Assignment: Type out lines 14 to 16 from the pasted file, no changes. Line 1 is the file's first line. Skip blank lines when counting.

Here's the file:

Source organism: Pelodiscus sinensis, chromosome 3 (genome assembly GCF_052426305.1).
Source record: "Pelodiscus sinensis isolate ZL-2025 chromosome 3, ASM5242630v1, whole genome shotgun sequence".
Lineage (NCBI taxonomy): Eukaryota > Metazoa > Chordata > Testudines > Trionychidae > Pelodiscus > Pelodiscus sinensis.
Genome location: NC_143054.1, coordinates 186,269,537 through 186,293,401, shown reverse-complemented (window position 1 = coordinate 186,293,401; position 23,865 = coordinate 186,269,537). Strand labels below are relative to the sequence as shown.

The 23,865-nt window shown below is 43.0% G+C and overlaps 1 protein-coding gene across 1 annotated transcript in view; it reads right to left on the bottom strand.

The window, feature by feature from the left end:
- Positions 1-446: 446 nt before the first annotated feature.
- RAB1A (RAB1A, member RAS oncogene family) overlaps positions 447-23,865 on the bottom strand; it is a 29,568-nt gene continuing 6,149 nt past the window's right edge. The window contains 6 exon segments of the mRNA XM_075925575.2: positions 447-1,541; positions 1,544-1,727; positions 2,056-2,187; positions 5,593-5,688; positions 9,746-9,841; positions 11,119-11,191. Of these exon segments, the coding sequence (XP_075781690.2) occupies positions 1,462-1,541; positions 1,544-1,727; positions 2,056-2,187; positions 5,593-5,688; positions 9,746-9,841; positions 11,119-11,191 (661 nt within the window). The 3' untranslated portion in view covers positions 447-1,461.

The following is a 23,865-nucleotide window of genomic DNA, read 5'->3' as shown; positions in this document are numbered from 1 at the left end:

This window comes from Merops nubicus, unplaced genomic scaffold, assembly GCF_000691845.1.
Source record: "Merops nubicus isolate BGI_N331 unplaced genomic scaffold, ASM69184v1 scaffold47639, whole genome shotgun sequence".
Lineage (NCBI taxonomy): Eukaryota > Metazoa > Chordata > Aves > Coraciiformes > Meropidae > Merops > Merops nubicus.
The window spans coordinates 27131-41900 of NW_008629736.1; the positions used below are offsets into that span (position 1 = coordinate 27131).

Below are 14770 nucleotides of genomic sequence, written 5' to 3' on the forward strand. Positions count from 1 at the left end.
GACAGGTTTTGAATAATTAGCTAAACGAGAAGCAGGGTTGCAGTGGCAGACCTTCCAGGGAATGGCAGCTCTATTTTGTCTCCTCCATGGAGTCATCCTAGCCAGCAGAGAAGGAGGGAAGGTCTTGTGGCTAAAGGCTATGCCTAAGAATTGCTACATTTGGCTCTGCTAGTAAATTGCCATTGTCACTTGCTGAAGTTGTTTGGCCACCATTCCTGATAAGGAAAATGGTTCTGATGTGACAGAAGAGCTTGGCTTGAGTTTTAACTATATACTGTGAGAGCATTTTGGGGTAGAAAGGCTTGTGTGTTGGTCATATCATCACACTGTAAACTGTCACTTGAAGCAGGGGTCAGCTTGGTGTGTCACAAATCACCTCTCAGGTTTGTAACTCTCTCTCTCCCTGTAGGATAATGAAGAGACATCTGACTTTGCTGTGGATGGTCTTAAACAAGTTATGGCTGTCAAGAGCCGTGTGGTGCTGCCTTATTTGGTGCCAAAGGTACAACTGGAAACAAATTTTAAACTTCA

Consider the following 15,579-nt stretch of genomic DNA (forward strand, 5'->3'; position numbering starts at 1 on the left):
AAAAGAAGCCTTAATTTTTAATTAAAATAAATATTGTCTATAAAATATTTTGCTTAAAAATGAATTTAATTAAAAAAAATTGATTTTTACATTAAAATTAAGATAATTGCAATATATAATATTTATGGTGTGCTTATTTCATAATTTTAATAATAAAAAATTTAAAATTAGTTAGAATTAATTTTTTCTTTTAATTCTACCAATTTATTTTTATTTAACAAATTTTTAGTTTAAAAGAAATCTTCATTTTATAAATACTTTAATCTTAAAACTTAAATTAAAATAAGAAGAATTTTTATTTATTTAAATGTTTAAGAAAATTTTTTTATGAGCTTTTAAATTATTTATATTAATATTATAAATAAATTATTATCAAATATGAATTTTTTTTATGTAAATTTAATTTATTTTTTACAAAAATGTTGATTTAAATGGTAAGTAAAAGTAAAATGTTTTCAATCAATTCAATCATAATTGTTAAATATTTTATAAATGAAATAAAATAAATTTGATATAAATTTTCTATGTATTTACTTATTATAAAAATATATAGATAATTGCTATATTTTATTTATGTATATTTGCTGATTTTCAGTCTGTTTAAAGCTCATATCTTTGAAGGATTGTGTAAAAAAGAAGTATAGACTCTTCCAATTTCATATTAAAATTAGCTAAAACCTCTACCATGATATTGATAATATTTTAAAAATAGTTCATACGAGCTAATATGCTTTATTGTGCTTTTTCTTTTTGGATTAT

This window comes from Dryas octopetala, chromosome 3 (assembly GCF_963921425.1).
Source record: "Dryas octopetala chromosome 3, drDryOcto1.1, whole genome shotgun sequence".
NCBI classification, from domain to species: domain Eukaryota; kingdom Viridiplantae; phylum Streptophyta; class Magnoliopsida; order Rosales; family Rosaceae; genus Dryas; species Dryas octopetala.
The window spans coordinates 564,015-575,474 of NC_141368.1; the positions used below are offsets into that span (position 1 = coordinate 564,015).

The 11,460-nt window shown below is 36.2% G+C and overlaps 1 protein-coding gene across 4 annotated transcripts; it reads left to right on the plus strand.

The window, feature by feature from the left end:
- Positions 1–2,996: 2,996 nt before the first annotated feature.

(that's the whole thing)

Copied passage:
Below are 14770 nucleotides of genomic sequence, written 5' to 3' on the forward strand. Positions count from 1 at the left end.
GACAGGTTTTGAATAATTAGCTAAACGAGAAGCAGGGTTGCAGTGGCAGACCTTCCAGGGAATGGCAGCTCTATTTTGTCTCCTCCATGGAGTCATCCTAGCCAGCAGAGAAGGAGGGAAGGTCTTGTGGCTAAAGGCTATGCCTAAGAATTGCTACATTTGGCTCTGCTAGTAAATTGCCATTGTCACTTGCTGAAGTTGTTTGGCCACCATTCCTGATAAGGAAAATGGTTCTGATGTGACAGAAGAGCTTGGCTTGAGTTTTAACTATATACTGTGAGAGCATTTTGGGGTAGAAAGGCTTGTGTGTTGGTCATATCATCACACTGTAAACTGTCACTTGAAGCAGGGGTCAGCTTGGTGTGTCACAAATCACCTCTCAGGTTTGTAACTCTCTCTCTCCCTGTAGGATAATGAAGAGACATCTGACTTTGCTGTGGATGGTCTTAAACAAGTTATGGCTGTCAAGAGCCGTGTGGTGCTGCCTTATTTGGTGCCAAAGGTACAACTGGAAACAAATTTTAAACTTCA

Consider the following 15,579-nt stretch of genomic DNA (forward strand, 5'->3'; position numbering starts at 1 on the left):